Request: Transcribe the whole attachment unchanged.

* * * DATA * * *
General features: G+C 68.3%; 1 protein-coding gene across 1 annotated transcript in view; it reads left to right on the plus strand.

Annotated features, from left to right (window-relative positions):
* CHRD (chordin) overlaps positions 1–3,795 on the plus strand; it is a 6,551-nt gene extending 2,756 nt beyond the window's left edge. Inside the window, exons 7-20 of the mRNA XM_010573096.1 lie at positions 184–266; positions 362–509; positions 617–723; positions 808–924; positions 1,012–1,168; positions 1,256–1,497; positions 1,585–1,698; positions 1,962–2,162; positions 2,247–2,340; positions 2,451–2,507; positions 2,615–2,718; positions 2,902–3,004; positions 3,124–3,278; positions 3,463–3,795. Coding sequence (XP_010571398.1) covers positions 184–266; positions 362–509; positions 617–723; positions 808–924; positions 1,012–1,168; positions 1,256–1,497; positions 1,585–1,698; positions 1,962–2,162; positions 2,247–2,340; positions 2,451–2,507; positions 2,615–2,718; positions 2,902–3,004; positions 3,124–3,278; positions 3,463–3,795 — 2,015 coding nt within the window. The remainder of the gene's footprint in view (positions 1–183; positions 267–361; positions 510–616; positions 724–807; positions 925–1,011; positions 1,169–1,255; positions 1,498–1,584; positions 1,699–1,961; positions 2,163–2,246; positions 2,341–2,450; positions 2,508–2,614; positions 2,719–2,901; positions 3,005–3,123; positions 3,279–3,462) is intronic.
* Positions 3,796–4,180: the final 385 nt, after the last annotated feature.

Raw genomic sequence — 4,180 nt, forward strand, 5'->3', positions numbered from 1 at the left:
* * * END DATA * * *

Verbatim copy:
General features: G+C 68.3%; 1 protein-coding gene across 1 annotated transcript in view; it reads left to right on the plus strand.

Annotated features, from left to right (window-relative positions):
* CHRD (chordin) overlaps positions 1–3,795 on the plus strand; it is a 6,551-nt gene extending 2,756 nt beyond the window's left edge. Inside the window, exons 7-20 of the mRNA XM_010573096.1 lie at positions 184–266; positions 362–509; positions 617–723; positions 808–924; positions 1,012–1,168; positions 1,256–1,497; positions 1,585–1,698; positions 1,962–2,162; positions 2,247–2,340; positions 2,451–2,507; positions 2,615–2,718; positions 2,902–3,004; positions 3,124–3,278; positions 3,463–3,795. Coding sequence (XP_010571398.1) covers positions 184–266; positions 362–509; positions 617–723; positions 808–924; positions 1,012–1,168; positions 1,256–1,497; positions 1,585–1,698; positions 1,962–2,162; positions 2,247–2,340; positions 2,451–2,507; positions 2,615–2,718; positions 2,902–3,004; positions 3,124–3,278; positions 3,463–3,795 — 2,015 coding nt within the window. The remainder of the gene's footprint in view (positions 1–183; positions 267–361; positions 510–616; positions 724–807; positions 925–1,011; positions 1,169–1,255; positions 1,498–1,584; positions 1,699–1,961; positions 2,163–2,246; positions 2,341–2,450; positions 2,508–2,614; positions 2,719–2,901; positions 3,005–3,123; positions 3,279–3,462) is intronic.
* Positions 3,796–4,180: the final 385 nt, after the last annotated feature.

Raw genomic sequence — 4,180 nt, forward strand, 5'->3', positions numbered from 1 at the left: